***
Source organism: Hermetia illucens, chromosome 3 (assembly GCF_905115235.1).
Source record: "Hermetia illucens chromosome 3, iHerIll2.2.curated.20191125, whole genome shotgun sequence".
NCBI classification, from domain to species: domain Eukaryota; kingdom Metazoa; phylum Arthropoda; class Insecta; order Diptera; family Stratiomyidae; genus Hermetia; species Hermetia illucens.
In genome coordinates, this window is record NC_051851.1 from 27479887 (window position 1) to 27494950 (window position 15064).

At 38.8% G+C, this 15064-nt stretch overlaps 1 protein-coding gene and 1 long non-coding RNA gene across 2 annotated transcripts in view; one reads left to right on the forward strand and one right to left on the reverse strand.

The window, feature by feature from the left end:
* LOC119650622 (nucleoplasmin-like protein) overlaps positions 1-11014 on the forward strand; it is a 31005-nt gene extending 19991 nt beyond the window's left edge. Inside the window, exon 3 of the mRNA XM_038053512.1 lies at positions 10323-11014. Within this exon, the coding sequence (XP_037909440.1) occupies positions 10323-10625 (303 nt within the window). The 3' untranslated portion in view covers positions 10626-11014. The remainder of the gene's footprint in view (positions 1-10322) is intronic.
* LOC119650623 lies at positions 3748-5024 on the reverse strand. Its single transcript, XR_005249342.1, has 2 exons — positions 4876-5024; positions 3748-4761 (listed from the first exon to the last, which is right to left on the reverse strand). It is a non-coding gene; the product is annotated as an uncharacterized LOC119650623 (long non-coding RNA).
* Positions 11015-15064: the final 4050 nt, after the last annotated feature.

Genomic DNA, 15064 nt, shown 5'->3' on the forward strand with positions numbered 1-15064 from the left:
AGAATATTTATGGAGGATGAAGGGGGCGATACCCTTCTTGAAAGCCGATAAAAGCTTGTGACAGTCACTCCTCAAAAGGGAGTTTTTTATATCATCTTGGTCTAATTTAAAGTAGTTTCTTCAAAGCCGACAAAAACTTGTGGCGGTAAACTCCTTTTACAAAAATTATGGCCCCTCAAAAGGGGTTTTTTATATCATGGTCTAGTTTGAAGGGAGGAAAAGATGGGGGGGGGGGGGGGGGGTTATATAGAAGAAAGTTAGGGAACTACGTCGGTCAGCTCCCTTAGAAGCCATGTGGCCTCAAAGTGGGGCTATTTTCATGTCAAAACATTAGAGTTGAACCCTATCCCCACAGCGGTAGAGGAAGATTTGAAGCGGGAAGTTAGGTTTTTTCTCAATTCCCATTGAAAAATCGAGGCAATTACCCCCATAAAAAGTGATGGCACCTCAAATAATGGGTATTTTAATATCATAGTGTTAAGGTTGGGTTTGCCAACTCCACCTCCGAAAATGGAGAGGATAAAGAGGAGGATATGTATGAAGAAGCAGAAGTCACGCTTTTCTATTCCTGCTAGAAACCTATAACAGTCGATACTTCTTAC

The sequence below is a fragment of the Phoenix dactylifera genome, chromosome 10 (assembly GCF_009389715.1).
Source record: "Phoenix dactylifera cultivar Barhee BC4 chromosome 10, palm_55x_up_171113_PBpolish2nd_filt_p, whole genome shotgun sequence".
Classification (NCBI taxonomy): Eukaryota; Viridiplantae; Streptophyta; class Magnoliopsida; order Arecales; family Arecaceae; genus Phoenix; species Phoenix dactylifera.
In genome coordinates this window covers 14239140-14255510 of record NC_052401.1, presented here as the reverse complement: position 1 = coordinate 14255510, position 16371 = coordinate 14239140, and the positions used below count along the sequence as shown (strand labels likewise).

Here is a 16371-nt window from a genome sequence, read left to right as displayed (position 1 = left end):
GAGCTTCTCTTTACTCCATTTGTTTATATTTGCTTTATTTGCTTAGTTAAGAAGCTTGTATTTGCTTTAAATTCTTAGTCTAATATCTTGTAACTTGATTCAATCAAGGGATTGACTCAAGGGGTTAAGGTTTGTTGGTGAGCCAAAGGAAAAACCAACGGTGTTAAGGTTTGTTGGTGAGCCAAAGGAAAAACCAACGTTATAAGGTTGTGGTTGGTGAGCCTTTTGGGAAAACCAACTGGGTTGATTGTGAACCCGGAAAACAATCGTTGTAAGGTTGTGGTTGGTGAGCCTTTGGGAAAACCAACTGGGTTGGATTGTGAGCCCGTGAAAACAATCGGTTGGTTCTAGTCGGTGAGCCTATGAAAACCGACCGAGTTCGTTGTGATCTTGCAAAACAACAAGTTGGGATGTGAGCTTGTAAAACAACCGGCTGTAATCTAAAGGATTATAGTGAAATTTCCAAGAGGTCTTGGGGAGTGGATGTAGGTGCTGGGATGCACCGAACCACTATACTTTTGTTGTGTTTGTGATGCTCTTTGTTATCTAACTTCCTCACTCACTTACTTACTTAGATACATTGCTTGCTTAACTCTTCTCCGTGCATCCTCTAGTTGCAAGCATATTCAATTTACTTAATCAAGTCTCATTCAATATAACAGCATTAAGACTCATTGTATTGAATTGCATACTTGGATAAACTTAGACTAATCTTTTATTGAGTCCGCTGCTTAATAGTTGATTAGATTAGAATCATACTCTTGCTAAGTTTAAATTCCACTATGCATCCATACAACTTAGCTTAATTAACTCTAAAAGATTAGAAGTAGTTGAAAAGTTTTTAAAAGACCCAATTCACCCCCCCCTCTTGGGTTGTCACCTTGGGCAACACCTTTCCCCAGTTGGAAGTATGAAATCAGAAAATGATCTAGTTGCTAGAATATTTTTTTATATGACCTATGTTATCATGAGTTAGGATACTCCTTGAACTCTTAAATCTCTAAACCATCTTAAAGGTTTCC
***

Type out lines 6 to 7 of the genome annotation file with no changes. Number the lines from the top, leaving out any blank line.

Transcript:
The window, feature by feature from the left end:
* LOC119650622 (nucleoplasmin-like protein) overlaps positions 1-11014 on the forward strand; it is a 31005-nt gene extending 19991 nt beyond the window's left edge. Inside the window, exon 3 of the mRNA XM_038053512.1 lies at positions 10323-11014. Within this exon, the coding sequence (XP_037909440.1) occupies positions 10323-10625 (303 nt within the window). The 3' untranslated portion in view covers positions 10626-11014. The remainder of the gene's footprint in view (positions 1-10322) is intronic.